I’m retired, I’ve been learning a lot, Barbara said. Next week, we fly to Arizona for kind of a romantic anniversary trip, combined with golf and sightseeing. It feels very strange. I Barbara have to mentally tell herself, you will never work again. You don’t have a schedule. You don’t have to worry about anything today. She thought it’d be harder to detach than it is. But when you don’t have email or an office or things calling too, you really don’t know what’s going on, you dismiss the people that you were with. It’s weird. It’s just plain weird to not have that, especially when you’ve been doing something like this for so long, to just all of a sudden be on a permanent vacation.
Retiring is Super Emotional
What was lost can be restored. And that is all your hopes, all your dreams. It’s temporary. And if I’m an indicator of anything that’s going forward, whatever it was, you felt like you missed out during the pandemic will be restored, but you’ll be so much more grateful for it. The other thing I was learning, just hearing people is telling people how you feel about them in life before the memorial service. And that when God brings someone across your path, by showing them love or encouragement or empathy, you just don’t know the impact it’s going to have on them for that moment or that day. Exchange contact info with people that you want to stay in touch with. It’s too overwhelming to do it all at the end. So give yourself some time for those people that you want to stay in touch with.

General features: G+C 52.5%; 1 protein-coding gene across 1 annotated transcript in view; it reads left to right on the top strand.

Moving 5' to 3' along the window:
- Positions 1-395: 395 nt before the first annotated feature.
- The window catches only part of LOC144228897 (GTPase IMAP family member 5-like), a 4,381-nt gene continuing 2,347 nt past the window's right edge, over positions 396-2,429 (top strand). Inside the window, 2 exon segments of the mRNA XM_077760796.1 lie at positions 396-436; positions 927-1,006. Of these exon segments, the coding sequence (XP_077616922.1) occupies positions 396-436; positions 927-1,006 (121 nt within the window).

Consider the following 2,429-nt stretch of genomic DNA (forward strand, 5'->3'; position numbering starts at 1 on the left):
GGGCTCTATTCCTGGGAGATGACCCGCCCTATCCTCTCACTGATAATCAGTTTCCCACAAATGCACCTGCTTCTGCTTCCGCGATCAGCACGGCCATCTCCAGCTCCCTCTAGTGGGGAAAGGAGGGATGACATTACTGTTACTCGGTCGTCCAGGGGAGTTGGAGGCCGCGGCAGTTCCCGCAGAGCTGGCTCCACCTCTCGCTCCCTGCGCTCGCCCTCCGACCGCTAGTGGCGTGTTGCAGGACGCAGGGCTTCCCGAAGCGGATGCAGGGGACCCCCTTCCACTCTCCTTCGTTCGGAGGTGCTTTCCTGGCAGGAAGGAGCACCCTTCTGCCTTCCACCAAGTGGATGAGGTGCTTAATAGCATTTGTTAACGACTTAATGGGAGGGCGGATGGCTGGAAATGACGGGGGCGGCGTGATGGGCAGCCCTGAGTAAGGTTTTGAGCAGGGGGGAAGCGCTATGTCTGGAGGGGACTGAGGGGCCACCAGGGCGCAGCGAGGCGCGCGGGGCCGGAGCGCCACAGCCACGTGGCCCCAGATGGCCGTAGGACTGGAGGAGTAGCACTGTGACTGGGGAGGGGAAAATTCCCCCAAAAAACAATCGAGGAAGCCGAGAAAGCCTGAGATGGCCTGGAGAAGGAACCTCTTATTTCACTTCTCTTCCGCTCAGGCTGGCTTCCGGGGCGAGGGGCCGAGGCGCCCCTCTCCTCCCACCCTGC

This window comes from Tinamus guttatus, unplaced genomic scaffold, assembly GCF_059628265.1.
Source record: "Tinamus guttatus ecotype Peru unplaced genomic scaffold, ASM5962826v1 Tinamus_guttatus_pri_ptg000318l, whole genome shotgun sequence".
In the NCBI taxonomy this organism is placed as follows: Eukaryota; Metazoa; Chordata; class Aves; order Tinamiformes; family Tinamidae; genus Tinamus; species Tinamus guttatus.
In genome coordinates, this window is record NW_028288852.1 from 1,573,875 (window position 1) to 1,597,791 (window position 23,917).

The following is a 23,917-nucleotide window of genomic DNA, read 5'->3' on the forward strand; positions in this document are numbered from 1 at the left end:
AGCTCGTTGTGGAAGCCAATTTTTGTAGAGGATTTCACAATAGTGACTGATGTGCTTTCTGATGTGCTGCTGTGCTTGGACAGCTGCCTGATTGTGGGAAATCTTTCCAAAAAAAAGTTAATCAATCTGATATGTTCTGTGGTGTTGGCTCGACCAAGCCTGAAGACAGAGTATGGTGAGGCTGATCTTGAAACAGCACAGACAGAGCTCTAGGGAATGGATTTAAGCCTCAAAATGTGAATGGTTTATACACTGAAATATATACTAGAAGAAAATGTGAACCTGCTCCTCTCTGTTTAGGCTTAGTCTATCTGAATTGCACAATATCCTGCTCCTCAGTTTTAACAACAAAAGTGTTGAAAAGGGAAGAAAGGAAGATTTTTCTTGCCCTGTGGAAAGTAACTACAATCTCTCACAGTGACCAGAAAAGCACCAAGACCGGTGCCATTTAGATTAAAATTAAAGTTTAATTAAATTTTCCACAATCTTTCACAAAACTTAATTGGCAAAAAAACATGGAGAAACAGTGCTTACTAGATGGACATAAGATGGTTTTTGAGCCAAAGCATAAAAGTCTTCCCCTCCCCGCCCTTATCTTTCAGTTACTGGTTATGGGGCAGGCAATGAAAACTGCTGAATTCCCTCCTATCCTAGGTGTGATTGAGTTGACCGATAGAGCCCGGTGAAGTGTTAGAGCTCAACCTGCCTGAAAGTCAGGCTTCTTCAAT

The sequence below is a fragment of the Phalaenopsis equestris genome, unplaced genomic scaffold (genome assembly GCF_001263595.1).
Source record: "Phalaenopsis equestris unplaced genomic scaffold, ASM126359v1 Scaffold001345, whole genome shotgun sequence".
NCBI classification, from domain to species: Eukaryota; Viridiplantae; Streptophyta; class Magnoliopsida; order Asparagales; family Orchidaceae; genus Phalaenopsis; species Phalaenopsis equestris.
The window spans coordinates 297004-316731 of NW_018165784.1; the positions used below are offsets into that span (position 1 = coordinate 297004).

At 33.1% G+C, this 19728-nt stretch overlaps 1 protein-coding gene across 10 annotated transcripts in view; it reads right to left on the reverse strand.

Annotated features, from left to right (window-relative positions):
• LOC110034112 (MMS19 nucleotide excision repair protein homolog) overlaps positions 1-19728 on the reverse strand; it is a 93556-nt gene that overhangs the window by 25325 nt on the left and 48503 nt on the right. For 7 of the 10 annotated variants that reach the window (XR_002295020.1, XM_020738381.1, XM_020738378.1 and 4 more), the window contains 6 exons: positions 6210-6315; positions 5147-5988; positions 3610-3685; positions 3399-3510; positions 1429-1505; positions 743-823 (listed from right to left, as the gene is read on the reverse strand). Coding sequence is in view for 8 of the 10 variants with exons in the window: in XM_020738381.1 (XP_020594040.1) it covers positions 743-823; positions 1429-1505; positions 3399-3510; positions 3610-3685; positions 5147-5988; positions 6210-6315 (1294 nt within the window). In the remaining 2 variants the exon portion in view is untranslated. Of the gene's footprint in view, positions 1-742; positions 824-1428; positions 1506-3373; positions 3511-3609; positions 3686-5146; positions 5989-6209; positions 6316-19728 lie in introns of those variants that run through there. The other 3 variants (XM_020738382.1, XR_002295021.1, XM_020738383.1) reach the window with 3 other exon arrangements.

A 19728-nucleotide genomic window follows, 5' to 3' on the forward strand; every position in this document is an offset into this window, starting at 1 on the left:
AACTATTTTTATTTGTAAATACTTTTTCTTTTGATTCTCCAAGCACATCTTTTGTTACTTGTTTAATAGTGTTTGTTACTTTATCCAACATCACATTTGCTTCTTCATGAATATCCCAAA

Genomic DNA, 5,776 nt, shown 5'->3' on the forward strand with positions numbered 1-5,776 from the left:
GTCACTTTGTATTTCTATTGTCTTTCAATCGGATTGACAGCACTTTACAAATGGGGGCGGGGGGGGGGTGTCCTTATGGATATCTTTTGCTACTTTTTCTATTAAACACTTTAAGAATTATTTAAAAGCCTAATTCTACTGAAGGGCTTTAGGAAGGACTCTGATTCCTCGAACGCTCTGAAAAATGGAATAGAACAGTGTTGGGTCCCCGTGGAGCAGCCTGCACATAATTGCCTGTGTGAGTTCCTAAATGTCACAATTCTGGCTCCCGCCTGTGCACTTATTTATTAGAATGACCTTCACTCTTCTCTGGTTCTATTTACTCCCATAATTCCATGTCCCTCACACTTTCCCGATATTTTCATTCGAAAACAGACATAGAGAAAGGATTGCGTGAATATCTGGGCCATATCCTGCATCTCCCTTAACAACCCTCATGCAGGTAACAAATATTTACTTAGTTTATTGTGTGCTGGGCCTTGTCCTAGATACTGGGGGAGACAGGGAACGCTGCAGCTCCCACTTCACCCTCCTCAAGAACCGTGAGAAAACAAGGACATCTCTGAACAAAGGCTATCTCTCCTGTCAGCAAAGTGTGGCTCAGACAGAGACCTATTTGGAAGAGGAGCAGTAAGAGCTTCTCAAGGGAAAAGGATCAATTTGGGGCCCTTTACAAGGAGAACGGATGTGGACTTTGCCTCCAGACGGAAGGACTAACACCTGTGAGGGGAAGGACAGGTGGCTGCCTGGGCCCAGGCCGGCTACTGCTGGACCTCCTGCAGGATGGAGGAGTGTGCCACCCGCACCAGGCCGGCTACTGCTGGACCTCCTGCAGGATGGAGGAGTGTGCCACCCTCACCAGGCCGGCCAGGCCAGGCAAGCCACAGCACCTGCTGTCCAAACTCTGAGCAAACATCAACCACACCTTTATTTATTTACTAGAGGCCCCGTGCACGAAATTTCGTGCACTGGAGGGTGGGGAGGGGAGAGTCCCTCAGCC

Do you have any questions for Barbara?
Do you have any just general questions? Email us your questions at [email protected] and we will try to answer them in the show.
Read all of Barbara’s blog posts by visiting https://www.rockyourretirement.com/blog/
Mentioned in this episode:
Six Pillars of Retirement Lifestyle
This post of Retirement and Retirement Lifestyle first appeared on http://RockYourRetirement.com
I’ve been thinking a lot about retirement these days, even when I’m in the midst of work. I’m realizing with the pandemic, the clothing wardrobe I needed before the crisis is very different than the one I’ll probably need post-pandemic and my departure from full-time employment.
In my role as a department director, I attended numerous business meetings, chaired several planning committees, traveled to conferences, and did a bit of public speaking. I have shoes, dress pants, and skirts, jackets, and blazers, blouses and scarves, and jewelry. It is almost like having a set of uniforms or my armor. I’m realizing that I have made a fairly large financial investment in a work-appropriate wardrobe. It was expected.